#UPGraduation2021: ‘Don’t let your disability prevent you from achieving your goals’ – Blind Social Science graduate hopes to inspire others

Posted on May 07, 2021

Aviwe Mado, who graduated with a BSocSci degree in Industrial Sociology and Labour Studies during the University of Pretoria’s (UP) autumn 2021 graduation season, says losing his eyesight at 16 made his studies more difficult, but the added challenge also made the reward of becoming a university graduate that much sweeter.

Mado, who is now pursuing an LLB degree at UP, hails from eMahemini village in the Eastern Cape and was born with glaucoma, which led to loss of his eyesight.

“Getting a degree from UP has set me apart from other graduates,” he says. “The fact that I live with a disability but managed to get a degree is a win for me. It is also motivation for people in my village that they too can achieve their goals.”  

Mado says his experience as a student at UP has been great. “I’ve received so much support from my peers and lecturers; my disability has not stopped me from getting good marks in any way.”

His first year of studying, however, was particularly challenging. “I faced most challenges during my first year at UP because I was not able to use a computer and I wasn’t used to the environment, so I kept getting lost on campus. I overcame the challenges with more practice and going to therapy, because I could not handle everything. In terms of finding my way around the campus, UP’s Disability Unit hired a mobility trainer; that’s when things became a bit easier for me.”

Juan Erwee of the Disability Unit has been instrumental in supporting Mado throughout his degree and helping him gain independence. Mado is a changed person from when he first met him, Erwee says. “Over the past three years, Mado has gone from being almost completely dependent on those around him to being a role model and mentoring incoming students with visual disabilities. I’ve always encouraged him to make use of technology to perform tasks so that he didn’t have to rely too much on other people. He has taken this to heart to the extent that we were able to continue with his studies throughout the pandemic, and he has finished his first degree within the standard three-year allocation.”

Erwee has great admiration for Mado. “His dedication to his studies and ability to achieve success despite all the challenges he has had to surmount really makes me proud to have walked some of this journey with him. I am sure his next degree will be an even greater success than the last.”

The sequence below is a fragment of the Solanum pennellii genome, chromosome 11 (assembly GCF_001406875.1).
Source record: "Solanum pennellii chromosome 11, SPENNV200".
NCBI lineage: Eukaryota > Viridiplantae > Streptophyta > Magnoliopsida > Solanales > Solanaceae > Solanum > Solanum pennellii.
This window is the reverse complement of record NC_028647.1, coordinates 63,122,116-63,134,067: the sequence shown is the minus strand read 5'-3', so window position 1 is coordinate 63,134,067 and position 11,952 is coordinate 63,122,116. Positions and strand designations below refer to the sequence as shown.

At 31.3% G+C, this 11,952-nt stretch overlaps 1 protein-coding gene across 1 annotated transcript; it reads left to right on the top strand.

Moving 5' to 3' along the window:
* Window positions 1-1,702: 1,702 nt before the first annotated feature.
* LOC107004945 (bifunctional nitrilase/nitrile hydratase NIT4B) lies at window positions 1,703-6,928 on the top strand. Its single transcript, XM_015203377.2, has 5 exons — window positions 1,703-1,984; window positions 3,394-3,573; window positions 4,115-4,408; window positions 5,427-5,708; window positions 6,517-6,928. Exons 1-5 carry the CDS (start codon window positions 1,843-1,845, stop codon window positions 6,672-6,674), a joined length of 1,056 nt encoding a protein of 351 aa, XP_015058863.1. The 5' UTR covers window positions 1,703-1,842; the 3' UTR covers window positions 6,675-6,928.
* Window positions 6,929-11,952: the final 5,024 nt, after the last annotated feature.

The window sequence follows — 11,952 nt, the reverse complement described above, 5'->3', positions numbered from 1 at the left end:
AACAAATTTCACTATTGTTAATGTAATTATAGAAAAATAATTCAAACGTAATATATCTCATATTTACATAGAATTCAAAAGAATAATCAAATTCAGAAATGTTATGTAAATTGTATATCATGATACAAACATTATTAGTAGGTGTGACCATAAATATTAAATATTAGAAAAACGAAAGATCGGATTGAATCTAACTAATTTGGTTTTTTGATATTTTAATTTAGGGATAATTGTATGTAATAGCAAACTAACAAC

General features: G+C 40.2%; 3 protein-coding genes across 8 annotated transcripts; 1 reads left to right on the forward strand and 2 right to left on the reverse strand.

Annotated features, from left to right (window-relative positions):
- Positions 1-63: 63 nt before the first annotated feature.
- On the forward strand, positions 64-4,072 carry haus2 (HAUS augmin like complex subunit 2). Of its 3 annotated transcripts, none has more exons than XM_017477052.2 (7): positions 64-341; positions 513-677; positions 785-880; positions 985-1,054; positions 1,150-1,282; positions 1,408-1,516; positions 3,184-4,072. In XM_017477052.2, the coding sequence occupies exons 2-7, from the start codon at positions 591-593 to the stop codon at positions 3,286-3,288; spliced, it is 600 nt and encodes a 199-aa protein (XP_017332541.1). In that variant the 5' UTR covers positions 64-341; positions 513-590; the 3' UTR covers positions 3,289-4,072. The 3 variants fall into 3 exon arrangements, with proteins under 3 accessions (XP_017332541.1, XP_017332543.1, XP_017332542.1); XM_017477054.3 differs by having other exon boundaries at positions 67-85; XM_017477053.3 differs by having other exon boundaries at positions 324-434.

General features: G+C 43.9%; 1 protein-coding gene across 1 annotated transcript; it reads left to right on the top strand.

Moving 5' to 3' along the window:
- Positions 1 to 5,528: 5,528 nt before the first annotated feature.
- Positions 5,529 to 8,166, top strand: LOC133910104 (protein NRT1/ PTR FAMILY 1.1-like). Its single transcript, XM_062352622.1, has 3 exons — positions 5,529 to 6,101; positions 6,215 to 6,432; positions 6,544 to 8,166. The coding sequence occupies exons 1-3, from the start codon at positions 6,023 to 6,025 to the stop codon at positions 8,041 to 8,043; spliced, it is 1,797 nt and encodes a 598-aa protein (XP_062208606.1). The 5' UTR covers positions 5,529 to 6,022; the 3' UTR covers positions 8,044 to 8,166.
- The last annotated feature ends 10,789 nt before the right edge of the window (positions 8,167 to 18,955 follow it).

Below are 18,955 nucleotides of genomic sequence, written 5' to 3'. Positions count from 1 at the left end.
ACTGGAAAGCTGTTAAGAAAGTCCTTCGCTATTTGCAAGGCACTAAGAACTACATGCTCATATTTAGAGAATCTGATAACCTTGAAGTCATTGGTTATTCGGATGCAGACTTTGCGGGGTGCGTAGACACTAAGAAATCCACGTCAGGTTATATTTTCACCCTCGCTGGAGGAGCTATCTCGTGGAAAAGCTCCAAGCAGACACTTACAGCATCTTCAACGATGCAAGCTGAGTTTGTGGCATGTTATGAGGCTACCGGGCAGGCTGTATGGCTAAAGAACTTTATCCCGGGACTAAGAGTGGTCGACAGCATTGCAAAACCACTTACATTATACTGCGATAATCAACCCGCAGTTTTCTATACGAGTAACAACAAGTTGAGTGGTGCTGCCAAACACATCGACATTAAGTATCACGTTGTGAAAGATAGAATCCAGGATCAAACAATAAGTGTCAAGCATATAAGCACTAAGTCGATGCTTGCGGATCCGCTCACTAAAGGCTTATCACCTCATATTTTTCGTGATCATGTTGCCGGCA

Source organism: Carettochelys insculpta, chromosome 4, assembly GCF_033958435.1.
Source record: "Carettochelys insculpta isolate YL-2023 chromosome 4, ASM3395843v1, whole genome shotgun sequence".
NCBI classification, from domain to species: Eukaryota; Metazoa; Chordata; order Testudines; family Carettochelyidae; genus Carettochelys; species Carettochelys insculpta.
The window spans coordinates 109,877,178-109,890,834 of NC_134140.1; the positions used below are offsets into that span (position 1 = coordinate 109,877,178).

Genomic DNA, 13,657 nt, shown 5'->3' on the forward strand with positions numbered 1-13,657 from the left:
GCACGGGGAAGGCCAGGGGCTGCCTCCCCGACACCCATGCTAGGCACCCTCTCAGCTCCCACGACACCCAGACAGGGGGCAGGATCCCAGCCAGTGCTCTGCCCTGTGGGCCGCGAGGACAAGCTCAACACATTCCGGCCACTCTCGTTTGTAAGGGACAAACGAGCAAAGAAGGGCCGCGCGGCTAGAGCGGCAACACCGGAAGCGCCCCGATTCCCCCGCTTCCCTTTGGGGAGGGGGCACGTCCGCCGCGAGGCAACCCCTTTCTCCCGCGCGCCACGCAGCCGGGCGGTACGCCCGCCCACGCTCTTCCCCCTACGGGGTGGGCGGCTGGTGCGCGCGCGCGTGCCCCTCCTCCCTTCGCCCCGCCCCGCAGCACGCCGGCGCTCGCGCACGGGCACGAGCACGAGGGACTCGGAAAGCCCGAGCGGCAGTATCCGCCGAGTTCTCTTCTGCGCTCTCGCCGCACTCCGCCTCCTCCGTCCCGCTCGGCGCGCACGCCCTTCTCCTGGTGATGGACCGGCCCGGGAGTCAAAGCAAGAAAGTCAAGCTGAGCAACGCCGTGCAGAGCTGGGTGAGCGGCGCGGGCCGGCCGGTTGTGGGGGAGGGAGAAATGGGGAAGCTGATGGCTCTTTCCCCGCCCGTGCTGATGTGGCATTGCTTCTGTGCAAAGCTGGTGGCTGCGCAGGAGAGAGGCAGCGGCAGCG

TuksSport Director Steven Ball, House Parent for Mado’s residence, Tuks Village, says it has been an honour and a privilege to have had Mado there for the past three years. “I have been fortunate to have engaged with him over many chats, and was once again reminded that your history, background and disability does not need to define who you are as a person and your willingness to succeed. It is truly special to see Mado finish his degree in three years. He has put in the effort and continually balanced the demands placed on him while always seeking to be the least dependent on others – he cooked his food throughout lockdown when UP catering wasn’t available – and to always be an honourable, polite and appreciative young man. I am so proud of him. Mado has impacted me and my family in ways he can’t imagine. This moment is only the beginning, Aviwe. Believe in yourself, and know that there are people who care deeply for you.”

Mado says that in five years’ time, he sees himself as a lawyer, and that he will prosper despite his disability. “I will probably be working in the Constitutional Court inspiring others.”

He advises those living with disabilities to dream big and know their passion. “Don’t let your disability prevent you from achieving your goals,” he says. “Greatness comes to those who act.”    

- Author Xolani Mathibela

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